One document in the Nemsion archive that is of great interest to papyrologists
is a copy of the emperor Claudius' letter (P. Lond. 6.1912 verso) addressed
to the people of the city of Alexandria.
The letter was copied by Nemesion on the back of a tax register in his
archive. In the letter, Claudius remonstrates the Alexandrian
citizens and the Jews for revolts. Why this document was of interest
to Nemesion and perhaps to other inhabitants of Philadelphia is a question
we may never fully know the answer to. However, there are several speculations
as to why this letter appealed to Nemesion.
Schwartz's argument, (see Hanson, SAOC: 1992), suggests that this
was not a case of "emperor watching," as many have suggested. Instead,
he argues that Nemesion copied Claudius' letter because of the particular
interest that he and the Philadelphian elite had in the Alexandrian citizens
strife with the Jews. That is to say, the troubles of a small town mirrored
those of the capital, namely some form of anti-Semitism. Hanson calls
attention to Schwartz's flaws in his argument: the misreading of P. Princ.
I, P. Strasb. 9.823, BGU 4.1078 and 1079. However, she supports his theory
by bringing new evidence to light.
The only ethnic designations that Hanson finds in the archive are those
of Semitic origins: Arabes and Ioudaios. In P.Mich. 880r,
the ethnic designation Ioudaios is used a man named Isak and one
named Sakolaos. The designation Arabes is respectively used for
a man called Sambas. For Hanson, there is no clear anti-Semitism to be
read here, but this at least indicates some degree of separatism at the
local level between Semites and the general population. Thus, Claudius'
letter in some way reflects the concerns of the elite population of Philadelphia.
Although the collection of taxes door to door seems to have caused little
trouble for Nemesion, the town of Philadelphia had its share of troubles.
The economic crisis of years 6 through 11 of Claudius' reign must have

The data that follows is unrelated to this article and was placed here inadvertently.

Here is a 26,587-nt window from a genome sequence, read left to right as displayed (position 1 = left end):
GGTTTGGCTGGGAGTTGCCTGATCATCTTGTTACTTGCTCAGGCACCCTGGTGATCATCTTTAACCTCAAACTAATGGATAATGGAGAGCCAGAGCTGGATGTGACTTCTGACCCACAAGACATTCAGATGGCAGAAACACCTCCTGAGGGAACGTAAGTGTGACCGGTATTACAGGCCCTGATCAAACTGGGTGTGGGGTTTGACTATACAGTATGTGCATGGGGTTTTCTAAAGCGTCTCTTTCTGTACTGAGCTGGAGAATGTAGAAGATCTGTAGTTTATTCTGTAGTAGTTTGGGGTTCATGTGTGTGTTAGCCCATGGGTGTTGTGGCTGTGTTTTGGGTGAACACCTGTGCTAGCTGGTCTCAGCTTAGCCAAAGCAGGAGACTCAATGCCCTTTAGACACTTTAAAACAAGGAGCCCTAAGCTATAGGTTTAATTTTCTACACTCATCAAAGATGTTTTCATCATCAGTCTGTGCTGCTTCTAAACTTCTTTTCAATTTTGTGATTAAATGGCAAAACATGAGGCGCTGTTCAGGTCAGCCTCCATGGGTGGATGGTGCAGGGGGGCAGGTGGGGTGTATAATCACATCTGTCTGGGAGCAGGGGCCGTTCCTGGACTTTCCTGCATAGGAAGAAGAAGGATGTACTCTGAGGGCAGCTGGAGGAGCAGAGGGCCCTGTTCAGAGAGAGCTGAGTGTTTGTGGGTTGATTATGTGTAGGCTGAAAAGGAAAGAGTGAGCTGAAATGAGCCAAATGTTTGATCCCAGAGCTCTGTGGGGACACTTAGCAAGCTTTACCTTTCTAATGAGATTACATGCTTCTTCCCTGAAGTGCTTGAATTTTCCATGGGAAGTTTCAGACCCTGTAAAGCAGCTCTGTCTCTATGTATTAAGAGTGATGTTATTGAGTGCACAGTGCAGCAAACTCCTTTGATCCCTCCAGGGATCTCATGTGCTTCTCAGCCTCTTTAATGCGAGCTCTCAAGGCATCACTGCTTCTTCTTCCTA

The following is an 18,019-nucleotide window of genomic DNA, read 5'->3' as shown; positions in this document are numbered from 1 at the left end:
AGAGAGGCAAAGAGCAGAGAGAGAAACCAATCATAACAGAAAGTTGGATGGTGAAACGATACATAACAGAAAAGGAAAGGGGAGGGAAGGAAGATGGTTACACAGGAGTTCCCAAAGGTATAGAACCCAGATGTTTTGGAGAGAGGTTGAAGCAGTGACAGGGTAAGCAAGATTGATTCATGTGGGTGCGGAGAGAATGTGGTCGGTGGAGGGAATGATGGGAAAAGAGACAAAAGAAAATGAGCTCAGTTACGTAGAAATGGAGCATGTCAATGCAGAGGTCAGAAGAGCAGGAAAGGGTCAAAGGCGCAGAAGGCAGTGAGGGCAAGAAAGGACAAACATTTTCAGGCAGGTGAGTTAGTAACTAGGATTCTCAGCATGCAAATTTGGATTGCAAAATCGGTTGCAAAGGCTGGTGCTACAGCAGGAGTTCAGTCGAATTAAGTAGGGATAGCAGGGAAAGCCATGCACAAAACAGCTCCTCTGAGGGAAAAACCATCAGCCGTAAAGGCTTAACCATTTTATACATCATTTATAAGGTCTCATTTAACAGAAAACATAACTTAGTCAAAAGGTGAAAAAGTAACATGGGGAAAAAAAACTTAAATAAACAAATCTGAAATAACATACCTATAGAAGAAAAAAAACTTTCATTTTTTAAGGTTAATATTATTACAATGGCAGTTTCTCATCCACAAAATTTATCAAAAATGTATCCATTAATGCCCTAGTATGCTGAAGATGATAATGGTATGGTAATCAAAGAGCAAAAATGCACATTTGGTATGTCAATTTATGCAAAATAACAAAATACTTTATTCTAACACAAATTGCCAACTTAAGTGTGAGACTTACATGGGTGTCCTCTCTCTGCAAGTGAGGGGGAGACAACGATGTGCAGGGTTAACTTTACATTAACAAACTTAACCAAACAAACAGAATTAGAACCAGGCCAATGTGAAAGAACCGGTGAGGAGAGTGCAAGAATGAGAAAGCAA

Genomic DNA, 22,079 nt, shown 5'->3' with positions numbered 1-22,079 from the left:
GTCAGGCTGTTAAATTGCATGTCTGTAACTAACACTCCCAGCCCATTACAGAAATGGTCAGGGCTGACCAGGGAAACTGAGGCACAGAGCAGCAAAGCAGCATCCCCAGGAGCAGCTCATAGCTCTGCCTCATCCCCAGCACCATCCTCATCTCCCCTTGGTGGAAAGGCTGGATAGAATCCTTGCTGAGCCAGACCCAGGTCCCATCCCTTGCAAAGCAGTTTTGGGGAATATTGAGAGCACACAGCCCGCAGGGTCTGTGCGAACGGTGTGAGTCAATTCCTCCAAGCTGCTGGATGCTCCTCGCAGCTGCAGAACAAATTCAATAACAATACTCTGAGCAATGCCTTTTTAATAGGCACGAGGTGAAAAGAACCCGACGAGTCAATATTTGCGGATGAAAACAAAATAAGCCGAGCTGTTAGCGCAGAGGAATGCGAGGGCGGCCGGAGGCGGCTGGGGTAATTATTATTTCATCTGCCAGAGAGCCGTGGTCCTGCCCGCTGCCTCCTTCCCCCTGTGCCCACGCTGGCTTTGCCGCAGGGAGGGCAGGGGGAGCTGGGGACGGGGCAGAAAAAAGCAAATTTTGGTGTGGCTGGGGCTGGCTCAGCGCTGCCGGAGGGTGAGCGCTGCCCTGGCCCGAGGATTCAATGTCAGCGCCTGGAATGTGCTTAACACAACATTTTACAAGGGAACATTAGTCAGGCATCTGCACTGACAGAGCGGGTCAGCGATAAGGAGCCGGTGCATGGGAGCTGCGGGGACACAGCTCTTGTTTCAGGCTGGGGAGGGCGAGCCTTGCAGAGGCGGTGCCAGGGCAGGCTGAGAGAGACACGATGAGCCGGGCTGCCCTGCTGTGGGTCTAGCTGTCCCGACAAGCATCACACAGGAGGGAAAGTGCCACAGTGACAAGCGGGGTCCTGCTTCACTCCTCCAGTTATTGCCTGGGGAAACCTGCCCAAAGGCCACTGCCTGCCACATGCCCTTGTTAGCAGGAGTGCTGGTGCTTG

made a mark on the town, Egypt, and especially the city of Rome, who relied
on the yearly excess of grain. Further stress was felt in Alexandria at
least as the ethnic tensions between the Alexandrian citizens and Semites
swelled. These tensions permeated to the local level in Philadelphia,
as Semites retained some degree of detachment from the remaining population.
From the archive we learn that life in a small town, such as Philadelphia,
could be just as stressful as that of the city.
For list of posted papyri in the Nemesion archive at the University of
Michigan, click here.
More papyri in the Nemesion archive can be found on the Heidelberg
website by entering Philadelphia in the Ort field and Nemesion in the
Inhalt field of the search engine.
Return to Snapshots of Daily
A. E. Hanson, "Documents from Phialdelphia Drawn from the Census
Register," Actes du XV Congres International de Papyrologie Deuxieme
Partie, (Bruxelles:1979): p. 60-74.
A. E. Hanson, "Topographical Arrangement of Tax Documents in the
Philadelphia Tax Archive," Proceedings of the 20th International
Congress of Papyrologists, ( Copenhagen:1992): p. 210-218.
A. E. Hanson, "Egyptians, Romans, Arabes and Ioudaioi in the First
Century A.D. Tax Archive from Philadelphia: P. Mich. inv. 880 recto
and P. Princ. III. 152 revised," Studies in Ancient Oriental Civilization:
Life in a Multicultural Society: Egypt From Cambyses to Constantine
and Beyond, vol. 51, (Chicago: 1992):p. 133-48.